Since BlackBerry’s attempt at coming back, I feel like everything they have been working on has been a lot of trial and errors but not quite there yet, well until now. The KEY2 is the first BlackBerry since the Bold days that I actually want to keep using after my review of the device. If there are any key selling points, it would be two things, it’s the most secure device I’ve used to date and the keyboard is such a joy to use, it even brings that clicking feeling back when you hear it, you know someone’s using a BlackBerry device.
Design and Keyboard:
If you like me jumped ship a while ago to touchscreen smartphones then you might find using the KEY2 takes getting used to again at first as I’m one of those people who doesn’t even look at my keyboard anymore in order to type away. Having a physical keyboard now seems alien, but after two weeks of non-stop use, it all comes back easy and with a new speed key, productivity is at an all-time high with the KEY2 especially when multitasking.
Face-on, the KEY2 takes a lot of its design from the KEYOne, however, taking on a lot of user feedback, the new KEY2 sees some upgrades, for example, it’s lighter, an aluminium frame that makes it more durable after some of the screen issues faced with the previous gen, it feels very comfortable in hand when using it all day for typing emails and notes, thanks to its textured back. As you can imagine, a serious user on the go will be taking the device in and out of his or her pocket throughout the day and the last thing you want is a slippery device that will drop and smash in no time.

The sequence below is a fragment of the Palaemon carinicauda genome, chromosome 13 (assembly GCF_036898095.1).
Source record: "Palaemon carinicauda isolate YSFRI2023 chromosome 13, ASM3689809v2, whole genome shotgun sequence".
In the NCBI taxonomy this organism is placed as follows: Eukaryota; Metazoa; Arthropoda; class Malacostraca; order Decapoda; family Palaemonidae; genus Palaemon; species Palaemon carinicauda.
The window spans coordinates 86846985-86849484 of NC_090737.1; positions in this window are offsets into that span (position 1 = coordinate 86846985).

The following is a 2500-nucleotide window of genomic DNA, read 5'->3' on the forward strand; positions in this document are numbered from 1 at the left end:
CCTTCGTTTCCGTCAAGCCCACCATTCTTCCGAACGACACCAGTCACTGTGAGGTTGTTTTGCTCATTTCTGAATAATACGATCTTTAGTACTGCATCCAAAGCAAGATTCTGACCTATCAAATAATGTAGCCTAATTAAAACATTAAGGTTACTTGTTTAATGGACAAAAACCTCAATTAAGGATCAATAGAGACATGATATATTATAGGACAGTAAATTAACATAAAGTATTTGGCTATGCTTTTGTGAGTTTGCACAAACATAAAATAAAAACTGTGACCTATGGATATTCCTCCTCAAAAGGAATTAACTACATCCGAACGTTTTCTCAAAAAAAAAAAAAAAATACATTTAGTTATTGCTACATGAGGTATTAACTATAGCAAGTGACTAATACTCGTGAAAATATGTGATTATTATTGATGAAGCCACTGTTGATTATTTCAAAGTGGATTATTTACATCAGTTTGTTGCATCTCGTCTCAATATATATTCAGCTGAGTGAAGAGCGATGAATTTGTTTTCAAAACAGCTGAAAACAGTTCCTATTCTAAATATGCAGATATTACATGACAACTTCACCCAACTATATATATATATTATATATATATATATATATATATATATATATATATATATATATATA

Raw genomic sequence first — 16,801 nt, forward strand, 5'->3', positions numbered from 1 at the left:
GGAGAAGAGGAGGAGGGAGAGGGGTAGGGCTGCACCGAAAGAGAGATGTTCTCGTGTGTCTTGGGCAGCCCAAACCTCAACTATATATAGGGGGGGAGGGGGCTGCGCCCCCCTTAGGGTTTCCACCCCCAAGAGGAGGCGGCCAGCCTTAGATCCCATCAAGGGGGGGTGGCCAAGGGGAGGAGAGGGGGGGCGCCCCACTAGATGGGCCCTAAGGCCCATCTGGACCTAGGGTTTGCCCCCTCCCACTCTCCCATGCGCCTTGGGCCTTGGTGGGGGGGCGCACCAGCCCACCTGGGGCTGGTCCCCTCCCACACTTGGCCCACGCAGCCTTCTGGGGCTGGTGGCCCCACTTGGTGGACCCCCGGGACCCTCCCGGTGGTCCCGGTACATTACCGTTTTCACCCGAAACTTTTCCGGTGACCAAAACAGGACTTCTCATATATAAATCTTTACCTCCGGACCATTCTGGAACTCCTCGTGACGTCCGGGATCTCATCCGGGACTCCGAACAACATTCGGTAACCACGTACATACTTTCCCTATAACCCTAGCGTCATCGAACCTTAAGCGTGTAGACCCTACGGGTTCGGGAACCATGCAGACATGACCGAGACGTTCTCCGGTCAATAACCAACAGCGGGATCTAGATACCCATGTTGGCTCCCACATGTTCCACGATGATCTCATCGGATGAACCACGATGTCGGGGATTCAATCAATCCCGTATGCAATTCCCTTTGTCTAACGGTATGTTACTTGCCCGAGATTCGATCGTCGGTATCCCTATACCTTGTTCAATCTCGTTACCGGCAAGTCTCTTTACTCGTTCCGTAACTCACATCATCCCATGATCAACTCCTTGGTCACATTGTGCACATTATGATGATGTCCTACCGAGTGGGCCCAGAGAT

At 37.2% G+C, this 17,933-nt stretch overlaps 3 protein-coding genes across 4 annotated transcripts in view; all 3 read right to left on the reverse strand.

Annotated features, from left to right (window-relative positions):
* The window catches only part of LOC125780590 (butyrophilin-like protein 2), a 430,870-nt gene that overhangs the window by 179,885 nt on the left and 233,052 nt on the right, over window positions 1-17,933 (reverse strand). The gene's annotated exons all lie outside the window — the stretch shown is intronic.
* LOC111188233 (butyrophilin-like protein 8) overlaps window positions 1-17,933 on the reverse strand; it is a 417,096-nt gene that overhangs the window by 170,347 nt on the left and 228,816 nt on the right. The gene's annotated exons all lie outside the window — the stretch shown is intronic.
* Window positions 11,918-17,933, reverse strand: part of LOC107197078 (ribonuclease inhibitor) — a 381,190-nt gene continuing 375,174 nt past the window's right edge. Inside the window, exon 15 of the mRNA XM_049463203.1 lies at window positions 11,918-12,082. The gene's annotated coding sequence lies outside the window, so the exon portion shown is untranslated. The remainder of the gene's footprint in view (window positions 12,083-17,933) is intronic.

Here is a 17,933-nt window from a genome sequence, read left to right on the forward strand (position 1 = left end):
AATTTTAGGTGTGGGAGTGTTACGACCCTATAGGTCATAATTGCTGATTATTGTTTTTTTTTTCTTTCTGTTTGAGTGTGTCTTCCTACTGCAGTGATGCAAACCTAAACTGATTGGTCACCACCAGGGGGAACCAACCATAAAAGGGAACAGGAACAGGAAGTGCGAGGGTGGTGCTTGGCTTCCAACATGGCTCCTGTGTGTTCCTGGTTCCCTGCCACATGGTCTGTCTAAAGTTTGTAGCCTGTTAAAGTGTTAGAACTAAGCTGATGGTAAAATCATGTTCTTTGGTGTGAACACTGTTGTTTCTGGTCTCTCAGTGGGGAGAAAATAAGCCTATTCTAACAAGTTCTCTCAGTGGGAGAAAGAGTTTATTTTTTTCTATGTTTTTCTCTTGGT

Besides being a device for the privacy and security conscious folks, it has a lot of customisability options available; you can use the convenience key on the side to open apps that you have assigned, for example, you can set shortcut keys to open apps and use the speed key too. You will also notice that all the buttons are placed on one side and the power button is even slightly grooved so you can easily feel for it and differentiate between the keys.
For display, you have a 3:2 aspect ratio 4.5 inch LCD display with 1620 x 1080 resolution. Watching videos and generally using the display, you get a sharp screen however not as bright as the LG G7 ThinQ and black bars appear when watching videos in that 3:2 aspect ratio. It’s a compromise you have to live with, in exchange for a physical keyboard which takes up almost half of the phone.
Compared to the KEY One, the KEY2’s keyboard is 20% larger, although not so easily noticed when you look at them side-by-side, you feel it when typing. It feels a lot more accurate to type on when compared to using an onscreen keyboard. One thing I have an issue with tho is that sometimes the Android on-screen keyboard still pops up in the middle of me typing and it would have been nice for BlackBerry to work closely with Google in the future to make it more BlackBerry keyboard focused. Just to add to the Speed Key function, you can programme up to 52 shortcuts, meaning you can launch apps by pressing the Speed Key and your programmed function, for example, pressing the Speed Key + I for me opens Instagram.